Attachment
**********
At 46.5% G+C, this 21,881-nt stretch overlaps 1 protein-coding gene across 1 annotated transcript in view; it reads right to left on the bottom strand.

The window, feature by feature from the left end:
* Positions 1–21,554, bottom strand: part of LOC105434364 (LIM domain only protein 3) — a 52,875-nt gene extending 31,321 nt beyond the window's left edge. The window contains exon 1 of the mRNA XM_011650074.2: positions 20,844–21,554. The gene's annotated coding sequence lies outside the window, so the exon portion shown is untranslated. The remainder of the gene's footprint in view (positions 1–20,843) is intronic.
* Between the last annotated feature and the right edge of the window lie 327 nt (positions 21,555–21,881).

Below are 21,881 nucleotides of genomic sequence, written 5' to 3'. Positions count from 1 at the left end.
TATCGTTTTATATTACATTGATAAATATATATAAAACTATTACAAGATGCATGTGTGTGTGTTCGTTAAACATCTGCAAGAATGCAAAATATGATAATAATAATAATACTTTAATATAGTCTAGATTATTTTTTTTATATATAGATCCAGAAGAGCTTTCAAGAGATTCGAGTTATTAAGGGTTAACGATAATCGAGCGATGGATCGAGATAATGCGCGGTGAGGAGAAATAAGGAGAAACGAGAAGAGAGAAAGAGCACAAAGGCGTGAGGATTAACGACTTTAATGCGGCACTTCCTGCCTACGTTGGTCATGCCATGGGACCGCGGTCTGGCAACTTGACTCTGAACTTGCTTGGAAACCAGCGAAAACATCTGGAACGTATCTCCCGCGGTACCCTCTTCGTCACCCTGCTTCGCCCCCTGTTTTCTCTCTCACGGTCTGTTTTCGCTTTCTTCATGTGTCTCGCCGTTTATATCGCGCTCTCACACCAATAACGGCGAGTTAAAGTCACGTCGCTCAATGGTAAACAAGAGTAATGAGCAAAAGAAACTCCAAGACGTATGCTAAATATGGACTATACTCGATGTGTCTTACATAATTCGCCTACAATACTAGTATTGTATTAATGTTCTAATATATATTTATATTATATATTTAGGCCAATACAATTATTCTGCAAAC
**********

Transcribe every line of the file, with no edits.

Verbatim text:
At 46.5% G+C, this 21,881-nt stretch overlaps 1 protein-coding gene across 1 annotated transcript in view; it reads right to left on the bottom strand.

The window, feature by feature from the left end:
* Positions 1–21,554, bottom strand: part of LOC105434364 (LIM domain only protein 3) — a 52,875-nt gene extending 31,321 nt beyond the window's left edge. The window contains exon 1 of the mRNA XM_011650074.2: positions 20,844–21,554. The gene's annotated coding sequence lies outside the window, so the exon portion shown is untranslated. The remainder of the gene's footprint in view (positions 1–20,843) is intronic.
* Between the last annotated feature and the right edge of the window lie 327 nt (positions 21,555–21,881).

Below are 21,881 nucleotides of genomic sequence, written 5' to 3'. Positions count from 1 at the left end.
TATCGTTTTATATTACATTGATAAATATATATAAAACTATTACAAGATGCATGTGTGTGTGTTCGTTAAACATCTGCAAGAATGCAAAATATGATAATAATAATAATACTTTAATATAGTCTAGATTATTTTTTTTATATATAGATCCAGAAGAGCTTTCAAGAGATTCGAGTTATTAAGGGTTAACGATAATCGAGCGATGGATCGAGATAATGCGCGGTGAGGAGAAATAAGGAGAAACGAGAAGAGAGAAAGAGCACAAAGGCGTGAGGATTAACGACTTTAATGCGGCACTTCCTGCCTACGTTGGTCATGCCATGGGACCGCGGTCTGGCAACTTGACTCTGAACTTGCTTGGAAACCAGCGAAAACATCTGGAACGTATCTCCCGCGGTACCCTCTTCGTCACCCTGCTTCGCCCCCTGTTTTCTCTCTCACGGTCTGTTTTCGCTTTCTTCATGTGTCTCGCCGTTTATATCGCGCTCTCACACCAATAACGGCGAGTTAAAGTCACGTCGCTCAATGGTAAACAAGAGTAATGAGCAAAAGAAACTCCAAGACGTATGCTAAATATGGACTATACTCGATGTGTCTTACATAATTCGCCTACAATACTAGTATTGTATTAATGTTCTAATATATATTTATATTATATATTTAGGCCAATACAATTATTCTGCAAAC